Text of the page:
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'Pak continuing support to Taliban, Haqqani group as backup plan'

By Lalit K Jha
February 04, 2010 14:21 IST
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Pakistan is continuing support to the Taliban and the Haqqani network as part of its backup plan to secure their western border in case the United States leaves Afghanistan, a top US intelligence official has said.

"They've got a backup plan," Dennis C Blair, director of the National Intelligence told a Congressional hearing saying that by continuing to support the Taliban and the Haqqani network, Pakistan is playing both ends against the middle.

Though Islamabad has been saying that it has snapped its links with the Taliban, Blair's comments clearly reflect the US view that Pakistan is maintaining ties and support to these groups.

The US national intelligence chief said that Islamabad also continues to provide support to other Pakistan groups that were operating in Afghanistan.

He said the safe havens that the insurgents have in Pakistan's tribal areas is Al Qaeda's most important outside support.

"Disrupting that safe haven won't be sufficient by itself to defeat the insurgency in Afghanistan, but disrupting that presence in Pakistan is a necessary condition for making overall progress in Afghanistan," he said.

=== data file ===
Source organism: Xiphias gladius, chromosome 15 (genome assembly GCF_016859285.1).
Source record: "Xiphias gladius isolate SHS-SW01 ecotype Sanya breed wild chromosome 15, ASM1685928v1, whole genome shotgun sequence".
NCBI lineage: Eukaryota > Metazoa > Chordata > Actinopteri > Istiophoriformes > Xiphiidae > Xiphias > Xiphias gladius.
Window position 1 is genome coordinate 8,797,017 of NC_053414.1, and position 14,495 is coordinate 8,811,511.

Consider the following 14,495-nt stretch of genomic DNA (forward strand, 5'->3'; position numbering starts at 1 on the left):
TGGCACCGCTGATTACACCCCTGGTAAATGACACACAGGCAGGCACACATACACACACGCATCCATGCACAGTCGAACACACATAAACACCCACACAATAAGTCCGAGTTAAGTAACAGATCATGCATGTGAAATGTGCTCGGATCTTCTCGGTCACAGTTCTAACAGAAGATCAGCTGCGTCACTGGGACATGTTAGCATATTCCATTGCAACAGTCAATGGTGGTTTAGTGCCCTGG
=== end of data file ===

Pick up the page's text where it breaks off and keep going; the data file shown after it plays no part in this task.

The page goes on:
Blair told the Senate hearing that the jump in terrorist attacks within the country had made Pakistani public more concerned about the threat from Islamic extremists including the Al Qaeda.

"Pakistanis continue to support the use of military force against insurgents in their country and Islamabad has demonstrated determination and persistence in combating the militants," he said.

Elaborating on US plans, Blair said, "I think our job is to work together so that their plan and our plan is the same one. But it has its roots in this historical memory and in the geographic strategic position of Pakistan."

"One of the main things affecting Pakistani thinking is the events of the early 1990s when after the Soviet Union left Afghanistan, the United States did the same," he said.

"The Pakistanis, I think, understand what we feel, that they do not want an unfriendly country on their western border that is hostile to them," he added.

"Looking to the future, US and coalition successes against the insurgency in Afghanistan could provide new long-term incentives for Pakistan to take steps against Afghan-focused militants and increased Pakistani cooperation is more likely if Pakistan is persuaded that the United States is committed to stabilszing Afghanistan and is capable of doing so," Blair said.

Image: Director of US National Intelligence David C Blair

Photograph: Reuters

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Lalit K Jha in Washington, DC
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